If my MySQL master has heavy writes, my read replicas will in-turn gets bogged down by the replication logs & executing them. Then could it serve the reads?

Assume MYSQL master is executing at 100% CPU and disk utilization, now these needs to be executed in the read replicas too. So in turn read replicas would also incur 100% CPU and disk utilization. Then how could it serve the read requests?

Note: Assume the MYSQL master write is just updating a field Ex: UPDATE where ID = <>. No more complex queries so there is no possibility of optimizing in read replicas too.

  • Your queries might not be complex, but they still could do full table scans if you don't have a proper index. 100% CPU is a typical symptom. Have you checked your slow-query log? Have you examined the queries with EXPLAIN? Do you have proper indexes to avoid full table scans?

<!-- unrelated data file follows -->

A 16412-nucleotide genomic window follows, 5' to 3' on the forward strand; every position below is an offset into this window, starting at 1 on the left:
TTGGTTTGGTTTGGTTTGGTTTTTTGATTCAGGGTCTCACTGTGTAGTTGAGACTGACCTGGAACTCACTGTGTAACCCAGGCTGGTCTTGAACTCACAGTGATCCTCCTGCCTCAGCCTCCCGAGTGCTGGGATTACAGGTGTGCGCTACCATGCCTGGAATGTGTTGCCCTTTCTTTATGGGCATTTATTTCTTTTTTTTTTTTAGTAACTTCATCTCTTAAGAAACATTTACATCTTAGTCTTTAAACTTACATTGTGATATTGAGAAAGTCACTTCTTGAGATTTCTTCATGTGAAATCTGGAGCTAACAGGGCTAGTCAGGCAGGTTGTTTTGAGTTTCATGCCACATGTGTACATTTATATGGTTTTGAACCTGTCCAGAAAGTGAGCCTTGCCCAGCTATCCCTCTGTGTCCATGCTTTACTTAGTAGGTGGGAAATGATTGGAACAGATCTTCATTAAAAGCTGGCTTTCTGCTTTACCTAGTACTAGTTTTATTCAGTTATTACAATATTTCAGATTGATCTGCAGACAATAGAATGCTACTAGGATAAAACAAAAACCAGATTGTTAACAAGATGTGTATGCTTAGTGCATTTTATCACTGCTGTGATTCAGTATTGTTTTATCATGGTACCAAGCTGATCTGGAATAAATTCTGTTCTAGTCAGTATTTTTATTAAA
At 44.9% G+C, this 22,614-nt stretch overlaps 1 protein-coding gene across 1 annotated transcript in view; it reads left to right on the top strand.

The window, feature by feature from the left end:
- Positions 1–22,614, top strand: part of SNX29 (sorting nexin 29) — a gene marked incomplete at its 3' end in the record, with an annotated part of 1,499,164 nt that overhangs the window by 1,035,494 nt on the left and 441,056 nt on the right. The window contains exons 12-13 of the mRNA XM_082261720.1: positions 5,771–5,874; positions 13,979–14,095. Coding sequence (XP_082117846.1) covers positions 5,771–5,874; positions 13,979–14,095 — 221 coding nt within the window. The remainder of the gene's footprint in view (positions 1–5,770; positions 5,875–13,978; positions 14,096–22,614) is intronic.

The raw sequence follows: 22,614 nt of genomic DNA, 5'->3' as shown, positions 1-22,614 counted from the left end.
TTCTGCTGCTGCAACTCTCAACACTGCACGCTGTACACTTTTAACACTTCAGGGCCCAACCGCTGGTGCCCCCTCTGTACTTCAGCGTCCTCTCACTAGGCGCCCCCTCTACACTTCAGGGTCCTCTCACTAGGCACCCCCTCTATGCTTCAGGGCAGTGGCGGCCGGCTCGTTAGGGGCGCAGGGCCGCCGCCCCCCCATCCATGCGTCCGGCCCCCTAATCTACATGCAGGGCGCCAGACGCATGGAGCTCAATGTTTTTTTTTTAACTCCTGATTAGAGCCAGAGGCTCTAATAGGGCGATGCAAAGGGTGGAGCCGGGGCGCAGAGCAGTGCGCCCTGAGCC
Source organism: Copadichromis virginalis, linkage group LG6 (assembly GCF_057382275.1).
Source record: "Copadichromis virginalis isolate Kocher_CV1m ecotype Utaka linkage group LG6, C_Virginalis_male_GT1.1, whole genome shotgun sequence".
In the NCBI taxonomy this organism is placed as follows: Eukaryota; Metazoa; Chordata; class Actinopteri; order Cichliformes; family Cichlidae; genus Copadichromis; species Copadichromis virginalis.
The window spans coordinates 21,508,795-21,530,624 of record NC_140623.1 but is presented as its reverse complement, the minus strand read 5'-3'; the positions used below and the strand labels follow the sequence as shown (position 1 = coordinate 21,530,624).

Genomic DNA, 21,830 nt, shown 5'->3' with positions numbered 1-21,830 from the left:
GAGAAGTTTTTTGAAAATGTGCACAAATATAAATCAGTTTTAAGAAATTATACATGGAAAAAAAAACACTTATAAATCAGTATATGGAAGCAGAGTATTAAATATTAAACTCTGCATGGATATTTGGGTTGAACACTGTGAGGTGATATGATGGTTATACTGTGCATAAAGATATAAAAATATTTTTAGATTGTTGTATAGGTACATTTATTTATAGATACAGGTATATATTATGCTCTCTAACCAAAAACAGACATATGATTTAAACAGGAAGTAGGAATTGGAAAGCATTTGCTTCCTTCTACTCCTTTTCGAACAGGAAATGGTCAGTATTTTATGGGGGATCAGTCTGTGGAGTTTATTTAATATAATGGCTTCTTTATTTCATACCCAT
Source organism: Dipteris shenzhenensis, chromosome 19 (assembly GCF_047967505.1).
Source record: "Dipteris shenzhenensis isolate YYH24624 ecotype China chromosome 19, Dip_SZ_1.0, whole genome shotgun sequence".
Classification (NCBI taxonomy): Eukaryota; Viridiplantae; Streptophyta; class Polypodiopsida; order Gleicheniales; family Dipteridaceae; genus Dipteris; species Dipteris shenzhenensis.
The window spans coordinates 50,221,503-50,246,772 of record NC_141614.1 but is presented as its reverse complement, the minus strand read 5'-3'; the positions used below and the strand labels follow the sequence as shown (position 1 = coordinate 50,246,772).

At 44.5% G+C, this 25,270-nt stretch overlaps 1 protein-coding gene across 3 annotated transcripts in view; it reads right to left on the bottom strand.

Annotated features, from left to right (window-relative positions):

– tombom
    May 13, 2019 at 11:13

1 Answer 1


If replication is using Row Based Replication (RBR), then, say, an UPDATE statement is faster on the Slave than on the Master. This is because all that is sent to the Slave is the changed record. The Slave does not have to think, does not have to search for the row, does not get the rows that don't need to change.

With Statement Based Replication, the Slave is essentially repeating whatever complex processing was done on the Master -- with an exception: If there are a bunch of SELECTs happening to figure out what to UPDATE/INSERT/DELETE, then those happen only on the Master.

If any server has "high" CPU usage, crank up the slow log; let's see what is causing it. Almost always, performance can be improved by a better index, a reformulation of a SELECT, etc.

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